Samuel Elgin

About Me


I am a postdoctoral fellow in the philosophy department at the University of California, San Diego, working under Eric Watkins.  Recently, I received my Ph.D. from the philosophy department at Yale University, studying under Michael Della Rocca, and was an exchange scholar at the University of California, Berkeley, studying under Shamik Dasgupta.

My dissertation primarily concerns foundational metaphysics, and the way in which developments in metaphysics influence other philosophical debates.  In particular, I discuss the abundance of real definitions, and the way in which merely partial definition sheds light on an unexamined position concerning the analysis of knowledge.

Recently, I have begun to address truth-maker semantics.  I argue that generalized identities – sentences of the form ‘To be F is to be G’ – ought to be understood in terms of exact truth-maker semantics.  Currently, I am writing two papers that expand upon this idea.  In the first, I discuss and motivate two conceptions of physicalism in terms of truth-maker semantics, and in the other I argue that a version of the epistemic safety principle in terms of truth-makers fares better than purely modal characterizations.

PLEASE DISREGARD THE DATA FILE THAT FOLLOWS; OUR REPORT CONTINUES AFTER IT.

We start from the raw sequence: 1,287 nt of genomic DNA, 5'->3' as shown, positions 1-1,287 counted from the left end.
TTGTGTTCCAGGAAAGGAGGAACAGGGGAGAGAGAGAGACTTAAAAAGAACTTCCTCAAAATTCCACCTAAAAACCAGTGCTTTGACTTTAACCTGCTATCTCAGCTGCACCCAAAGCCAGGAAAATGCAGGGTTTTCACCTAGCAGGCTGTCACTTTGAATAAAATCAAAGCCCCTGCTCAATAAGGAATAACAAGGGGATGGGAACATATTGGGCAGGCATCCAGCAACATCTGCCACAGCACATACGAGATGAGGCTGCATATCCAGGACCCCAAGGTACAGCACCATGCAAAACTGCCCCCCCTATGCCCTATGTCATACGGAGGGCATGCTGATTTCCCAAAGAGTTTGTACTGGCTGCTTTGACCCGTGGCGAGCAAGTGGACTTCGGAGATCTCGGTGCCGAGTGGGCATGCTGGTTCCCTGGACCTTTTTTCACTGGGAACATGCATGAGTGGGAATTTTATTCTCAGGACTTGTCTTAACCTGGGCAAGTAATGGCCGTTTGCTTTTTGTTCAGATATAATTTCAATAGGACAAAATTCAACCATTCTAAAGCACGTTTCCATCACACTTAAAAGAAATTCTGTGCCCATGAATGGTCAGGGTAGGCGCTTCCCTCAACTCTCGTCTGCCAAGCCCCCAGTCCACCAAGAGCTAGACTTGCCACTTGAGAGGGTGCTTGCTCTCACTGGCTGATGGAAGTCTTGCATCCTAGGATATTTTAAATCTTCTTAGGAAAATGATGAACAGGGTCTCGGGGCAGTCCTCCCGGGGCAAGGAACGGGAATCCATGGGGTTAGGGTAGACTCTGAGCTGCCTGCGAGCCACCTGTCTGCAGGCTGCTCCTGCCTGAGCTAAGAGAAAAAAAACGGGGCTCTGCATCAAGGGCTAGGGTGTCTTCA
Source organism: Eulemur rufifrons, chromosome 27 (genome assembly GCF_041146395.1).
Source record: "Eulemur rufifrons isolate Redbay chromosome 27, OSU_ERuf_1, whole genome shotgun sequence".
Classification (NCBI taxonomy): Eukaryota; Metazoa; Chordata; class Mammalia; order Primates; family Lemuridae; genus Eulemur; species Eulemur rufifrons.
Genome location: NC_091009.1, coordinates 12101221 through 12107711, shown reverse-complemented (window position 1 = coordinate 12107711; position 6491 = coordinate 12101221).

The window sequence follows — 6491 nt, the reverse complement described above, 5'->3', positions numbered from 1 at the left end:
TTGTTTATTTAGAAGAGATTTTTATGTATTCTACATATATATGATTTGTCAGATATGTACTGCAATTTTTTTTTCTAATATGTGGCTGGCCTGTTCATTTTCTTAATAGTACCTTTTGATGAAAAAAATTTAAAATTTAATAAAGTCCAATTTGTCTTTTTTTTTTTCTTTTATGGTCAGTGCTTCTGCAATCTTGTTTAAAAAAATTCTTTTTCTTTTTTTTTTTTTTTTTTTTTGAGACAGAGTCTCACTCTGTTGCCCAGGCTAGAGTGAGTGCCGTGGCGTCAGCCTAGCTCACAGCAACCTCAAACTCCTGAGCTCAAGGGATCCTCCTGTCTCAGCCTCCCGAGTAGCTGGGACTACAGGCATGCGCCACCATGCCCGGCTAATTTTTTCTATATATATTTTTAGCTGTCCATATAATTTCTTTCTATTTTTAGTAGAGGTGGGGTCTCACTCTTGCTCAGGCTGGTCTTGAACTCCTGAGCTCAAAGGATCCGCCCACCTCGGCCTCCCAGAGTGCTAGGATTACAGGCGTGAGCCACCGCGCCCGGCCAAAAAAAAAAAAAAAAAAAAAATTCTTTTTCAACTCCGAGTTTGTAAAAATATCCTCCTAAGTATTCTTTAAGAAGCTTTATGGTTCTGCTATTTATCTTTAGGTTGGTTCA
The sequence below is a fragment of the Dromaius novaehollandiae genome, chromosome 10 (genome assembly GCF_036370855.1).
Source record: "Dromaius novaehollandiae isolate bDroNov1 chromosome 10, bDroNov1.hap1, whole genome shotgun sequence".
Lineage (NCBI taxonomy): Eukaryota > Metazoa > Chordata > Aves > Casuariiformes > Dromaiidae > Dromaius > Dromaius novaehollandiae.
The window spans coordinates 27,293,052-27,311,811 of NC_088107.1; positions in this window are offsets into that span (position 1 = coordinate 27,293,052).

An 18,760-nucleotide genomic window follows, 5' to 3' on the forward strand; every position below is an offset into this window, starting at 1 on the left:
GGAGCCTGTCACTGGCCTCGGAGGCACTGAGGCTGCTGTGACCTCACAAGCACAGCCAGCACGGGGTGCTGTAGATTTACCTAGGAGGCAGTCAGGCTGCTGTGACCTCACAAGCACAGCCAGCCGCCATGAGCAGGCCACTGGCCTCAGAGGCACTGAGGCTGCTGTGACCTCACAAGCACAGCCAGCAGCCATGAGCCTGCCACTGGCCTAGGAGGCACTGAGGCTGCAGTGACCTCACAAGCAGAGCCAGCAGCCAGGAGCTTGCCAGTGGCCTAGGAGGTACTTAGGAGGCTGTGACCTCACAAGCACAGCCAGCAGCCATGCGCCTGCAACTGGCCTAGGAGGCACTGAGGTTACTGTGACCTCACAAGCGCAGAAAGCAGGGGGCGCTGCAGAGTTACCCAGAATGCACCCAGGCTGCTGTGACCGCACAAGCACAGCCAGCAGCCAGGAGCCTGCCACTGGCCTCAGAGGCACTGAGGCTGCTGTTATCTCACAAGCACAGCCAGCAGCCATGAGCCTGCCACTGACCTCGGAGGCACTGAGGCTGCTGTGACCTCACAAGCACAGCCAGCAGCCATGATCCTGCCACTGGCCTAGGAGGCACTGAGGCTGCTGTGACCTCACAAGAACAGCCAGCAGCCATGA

Other than studying philosophy, I enjoy hiking, cooking, traveling and listening to classical music. If you would like to contact I always appreciate comments and feedback on my work.

My CV is accessible here.


Merely Partial Definition and the Analysis of Knowledge (Synthese)

Gated Version

Ungated Version

On Question-Begging and Analytic Content (Synthese)

Gated Version

Ungated Version

The Unreliability of Foreseeable Consequences: a Return to the Epistemic Objection (Ethical Theory and Moral Practice)

Gated Version

Ungated Version


Works in Progress

The Semantic Foundations of Philosophical Analysis

There Are No Metaphysical Primitives

The Opacity of Definition

Physicalism and the Identity of Identity Theories

Knowledge is Closed Under Analytic Content

The Epistemology of Identity


Phil 120: Symbolic Logic